Google created an enormous stir in the smartphone business with the release of the Pixel 8 series by announcing an unprecedented 7-year software update guarantee for its Pixel phones. Updates for Android phones were previously available for two to five years, but Google has lifted the bar to make sure Pixel owners never feel out of date.

However, what does this 7-year warranty actually mean for Pixel owners, and how is Google going to keep this promise in a time when smartphone technology advances swiftly? In a recent Made by Google Podcast episode, Seang Chau, Google’s VP of Devices & Services Software, went into further detail to clarify this.

Chau emphasized that the company is not the only one responsible for providing updates for seven years. Rather, Google has worked closely with its suppliers, carriers, and the Android team, among other partners. By working together, we can make sure that testing labs have all they need for continuous testing, which is essential to maintaining the long-term stability of software.

The Tensor chip’s constant use across Pixel generations is another important way that Google keeps up with technology and helps users keep their Pixels up to date. Chau says that when it comes to software upgrades, the System-on-Chip (SoC) creates the most complexity. By remaining on the Tensor platform, Google saves work when updating its software in the future.

Chau also emphasizes the significance of Google’s continuing beta initiatives, such as Quarterly Platform Releases (QPRs). These initiatives, which are supported by eager beta testers, offer valuable feedback and help with spotting possible problems prior to the release of updates to the general public. Additionally showing Google’s confidence in providing dependable, quarterly updates is its continuous testing cycle.

It’s interesting to note that Google didn’t choose to extend support for an additional year. Chau reveals that the business used user data to get insights, particularly by examining the amount of time users actively use Pixel devices-whether for personal use, selling, or gifting them to relatives.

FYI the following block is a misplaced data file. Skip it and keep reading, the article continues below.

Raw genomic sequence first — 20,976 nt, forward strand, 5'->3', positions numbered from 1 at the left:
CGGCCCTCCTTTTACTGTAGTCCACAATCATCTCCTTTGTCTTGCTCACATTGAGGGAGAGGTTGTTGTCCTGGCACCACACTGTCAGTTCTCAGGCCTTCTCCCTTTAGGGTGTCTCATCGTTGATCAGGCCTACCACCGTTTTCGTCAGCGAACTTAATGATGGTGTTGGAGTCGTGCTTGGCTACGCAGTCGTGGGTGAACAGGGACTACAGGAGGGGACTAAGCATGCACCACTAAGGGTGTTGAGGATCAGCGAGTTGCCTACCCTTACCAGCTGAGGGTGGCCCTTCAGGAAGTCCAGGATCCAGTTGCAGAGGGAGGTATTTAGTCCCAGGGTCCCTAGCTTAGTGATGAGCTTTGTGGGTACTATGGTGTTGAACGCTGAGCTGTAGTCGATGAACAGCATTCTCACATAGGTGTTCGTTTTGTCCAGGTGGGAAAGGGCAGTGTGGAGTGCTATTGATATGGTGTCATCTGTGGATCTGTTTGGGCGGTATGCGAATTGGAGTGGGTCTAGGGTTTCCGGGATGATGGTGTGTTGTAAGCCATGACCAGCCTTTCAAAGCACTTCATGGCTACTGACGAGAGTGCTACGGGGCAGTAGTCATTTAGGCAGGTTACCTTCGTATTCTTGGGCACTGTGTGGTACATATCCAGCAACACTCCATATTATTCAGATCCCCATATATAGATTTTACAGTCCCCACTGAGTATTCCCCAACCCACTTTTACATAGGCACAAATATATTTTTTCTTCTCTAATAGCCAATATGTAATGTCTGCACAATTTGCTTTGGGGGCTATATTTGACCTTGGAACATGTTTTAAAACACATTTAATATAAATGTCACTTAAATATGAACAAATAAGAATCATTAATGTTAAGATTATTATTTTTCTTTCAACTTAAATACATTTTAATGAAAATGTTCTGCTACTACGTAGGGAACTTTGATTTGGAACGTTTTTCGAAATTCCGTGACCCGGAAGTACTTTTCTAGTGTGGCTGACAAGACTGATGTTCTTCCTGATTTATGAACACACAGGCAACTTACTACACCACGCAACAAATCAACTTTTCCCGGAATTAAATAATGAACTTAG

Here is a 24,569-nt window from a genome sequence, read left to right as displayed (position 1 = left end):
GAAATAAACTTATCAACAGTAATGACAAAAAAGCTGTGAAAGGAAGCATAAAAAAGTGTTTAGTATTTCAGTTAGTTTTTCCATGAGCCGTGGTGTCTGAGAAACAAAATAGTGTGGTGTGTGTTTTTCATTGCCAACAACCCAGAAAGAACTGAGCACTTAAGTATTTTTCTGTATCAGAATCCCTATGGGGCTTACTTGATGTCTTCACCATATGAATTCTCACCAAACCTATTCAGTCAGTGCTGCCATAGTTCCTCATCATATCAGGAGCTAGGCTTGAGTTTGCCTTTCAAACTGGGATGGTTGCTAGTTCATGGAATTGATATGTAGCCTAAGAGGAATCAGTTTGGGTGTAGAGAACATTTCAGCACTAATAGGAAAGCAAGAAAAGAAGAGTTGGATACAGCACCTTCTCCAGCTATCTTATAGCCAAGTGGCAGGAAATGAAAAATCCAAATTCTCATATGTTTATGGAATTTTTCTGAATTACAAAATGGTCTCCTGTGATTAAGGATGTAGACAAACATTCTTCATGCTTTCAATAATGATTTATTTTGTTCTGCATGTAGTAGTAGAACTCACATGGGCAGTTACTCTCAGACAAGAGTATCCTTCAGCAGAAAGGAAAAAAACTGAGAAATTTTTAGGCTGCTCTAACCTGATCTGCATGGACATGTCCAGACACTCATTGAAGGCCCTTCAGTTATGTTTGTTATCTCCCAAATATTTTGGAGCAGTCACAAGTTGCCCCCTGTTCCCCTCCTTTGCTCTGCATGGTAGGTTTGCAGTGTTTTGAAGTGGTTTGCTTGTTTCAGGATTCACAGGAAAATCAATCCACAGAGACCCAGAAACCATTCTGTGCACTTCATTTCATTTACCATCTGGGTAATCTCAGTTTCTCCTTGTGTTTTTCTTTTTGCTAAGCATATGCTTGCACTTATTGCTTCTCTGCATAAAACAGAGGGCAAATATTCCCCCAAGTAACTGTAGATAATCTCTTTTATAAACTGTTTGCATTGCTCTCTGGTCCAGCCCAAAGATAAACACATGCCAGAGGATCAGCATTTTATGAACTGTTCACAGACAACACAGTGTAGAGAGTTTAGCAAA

“We saw that actually, there’s quite a good active user base until probably about the seven-year mark,” says Chau. The company was able to guarantee that the long-term support for Pixel matches with actual user behavior by using a data-driven strategy.

Google stresses that software-only enhancements will be the major focus, even if it is unclear exactly what features customers will receive in the later years of the seven-year cycle. Older Pixels can more easily implement these features because they won’t require additional hardware resources like more RAM, storage, or specialised co-processors.

In addition, the robust Gemini Nano on-device LLM (Large Language Model) was also unveiled with the Pixel 8 launch. Google is aware of how this technology impacts RAM allocation and how memory-intensive it is.

In order “to make sure that we weren’t going to deliver a much worse experience” for users with less RAM, extensive testing has been done. This also clarifies why the Pixel 8 Pro’s Gemini Nano isn’t memory resident by default. Google has also used lazy loading strategies to guarantee an effortless user experience.

Regarding the following actions, Chau states that Google is still concentrating on system health validators in order to get ready for the Feature Drop. Additionally, the Google Pixel is regarded as the smartphone with the longest lifespan due to its dedication to long-term support and user-centric design.

Topics #Google #Google Phone #Google Pixel #Larry Page #New Mobile #New Phone #New Update #Pixel #Smartphone